The number one duty of a fire rescue department is to respond quickly to critical emergencies to save lives and minimize property damage to the best of their ability. In Florida, the Riviera Beach Fire Rescue Department was slowed down by the outdated technology in their response center, and wasting valuable time having to manually calculate multiple factors before they could leave for the scene.
The Tech Decision
The Riviera Beach Fire Department needed an updated system in their four fire stations, and tasked their Information Technology department to come up with a solution. IT Manager Elvis Mella and his emergency response team were up for the challenge to find the right technology and setup that would enable its fire rescue team to be more knowledgeable and efficient, as well as a system that would serve as a worthwhile investment.
“The Fire Rescue service is a profession where there is a direct correlation between response time, and impact to people’s lives and property,” says Riviera Beach Fire Chief, Reginald K. Duren. Their response system was outdated, requiring firefighters to pull together information about traffic conditions to calculate the fastest and most direct route to the scene, as well as pinpoint fire hydrant locations and calculate the amount of fire hose needed.
The Riviera Beach Fire Rescue Department found that other counties and municipalities were using more sophisticated systems to manage emergency calls, plan routes, and calculate hose length and other factors, with multiple pieces of hardware connected, including a PC with the Active 911 System and a TV. This integration inspired Mella for the Riviera Beach Fire Rescue Department’s system, as he considered different devices that could contribute to the best possible response system.
“My goal was to take it to the next level by implementing technology that was intuitive and would allow the department to significantly speed up response time, while also providing access to critical information faster,” says Mella.
The Tech Decision
Mella and his team had recently installed an InFocus Mondopad, video conferencing and collaboration system at the Riviera Beach Port Center, and the feedback had been extremely positive. The Mondopad includes built-in video conferencing and collaboration features, easily accessed on the capacitive touch screen for white boarding and more interactive meetings.
Mella wanted to provide the Fire Rescue Department with a fast and intuitive touch screen system like the Mondopad, but didn’t need the video conferencing feature. He learned about the BigTouch, a large tablet-like device featuring a fast Intel Core i7 processor running Windows 10 that would allow the fire department to run any applications and pull up multiple layers of information quickly. And, now available with Android hardware, also allowed them to seamlessly run the Active 911 system.
Installing the BigTouch devices at each of the four fire stations in the district was simple; it took only a few hours to install and connect to the network. The BigTouch is mounted in each fire station’s ‘huddle room’ – the most high-traffic area of each fire station between the common areas and the fire rescue vehicles. So, in two to three seconds, the firefighters can interact with live emergencies once they receive an alert from dispatch simply by tapping the screen, selecting the alert, and responding to the call.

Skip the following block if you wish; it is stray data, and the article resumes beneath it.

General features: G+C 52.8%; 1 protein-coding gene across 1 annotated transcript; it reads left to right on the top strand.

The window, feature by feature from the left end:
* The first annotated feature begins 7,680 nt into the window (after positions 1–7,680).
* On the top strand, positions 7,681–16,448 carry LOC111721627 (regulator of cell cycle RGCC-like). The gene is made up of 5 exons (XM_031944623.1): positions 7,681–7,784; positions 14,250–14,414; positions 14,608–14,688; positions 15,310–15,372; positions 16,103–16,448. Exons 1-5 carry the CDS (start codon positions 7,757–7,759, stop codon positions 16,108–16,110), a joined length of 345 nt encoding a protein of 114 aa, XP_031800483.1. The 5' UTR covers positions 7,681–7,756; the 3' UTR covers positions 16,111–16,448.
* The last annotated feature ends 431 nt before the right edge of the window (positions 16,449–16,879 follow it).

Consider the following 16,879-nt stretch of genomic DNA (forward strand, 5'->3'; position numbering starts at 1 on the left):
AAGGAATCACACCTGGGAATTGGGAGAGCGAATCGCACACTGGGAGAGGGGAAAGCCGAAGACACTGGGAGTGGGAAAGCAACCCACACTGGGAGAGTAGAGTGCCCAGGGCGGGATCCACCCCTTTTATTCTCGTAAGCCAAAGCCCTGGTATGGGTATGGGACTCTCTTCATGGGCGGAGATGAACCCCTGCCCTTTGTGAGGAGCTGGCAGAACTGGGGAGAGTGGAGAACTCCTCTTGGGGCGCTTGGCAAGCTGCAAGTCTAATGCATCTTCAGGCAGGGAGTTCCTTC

The InFocus BigTouch system received a positive response from the Riviera Fire Rescue Department teams. “With BigTouch, the firefighters don’t have to worry about tedious tasks during the stress of a fire drill,” said Mella. “By walking up to the screen and tapping a few buttons, they have instant access to all the data they need, right when they need it.”
The BigTouch lets firefighters see layers of data simultaneously including fire location, nearby fire hydrants, and the fastest suggested routes via Google Maps that are refreshed every five seconds. The fast-moving data overlays allow them to quickly calculate the number of feet of hose needed, by using their finger to draw a line from the fire location to the nearest fire hydrant — eliminating the need to do manual calculations. This reduces response times and helps the team get in the trucks faster, with the ability to transfer the information from the BigTouch to tablets to take on the road.
The BigTouch implementation at Riviera Beach Fire Department will evolve, with the goal to include instant water pressure readings of each fire hydrant, and a map of the underground water pipes in the city, so firefighters can locate alternate water sources for hard-to-reach areas.
After seeing how well the BigTouch devices work in Riviera Beach, the fire chief wants to implement identical systems in other fire stations, and the chief of police is considering similar applications at the local police stations.
“The BigTouch, and its ability to integrate with multiple systems not only enables Fire Rescue to arrive more expeditiously, but also to arrive better prepared to meet the needs of the response,” says Riviera Beach Fire Chief, Reginald K. Duren.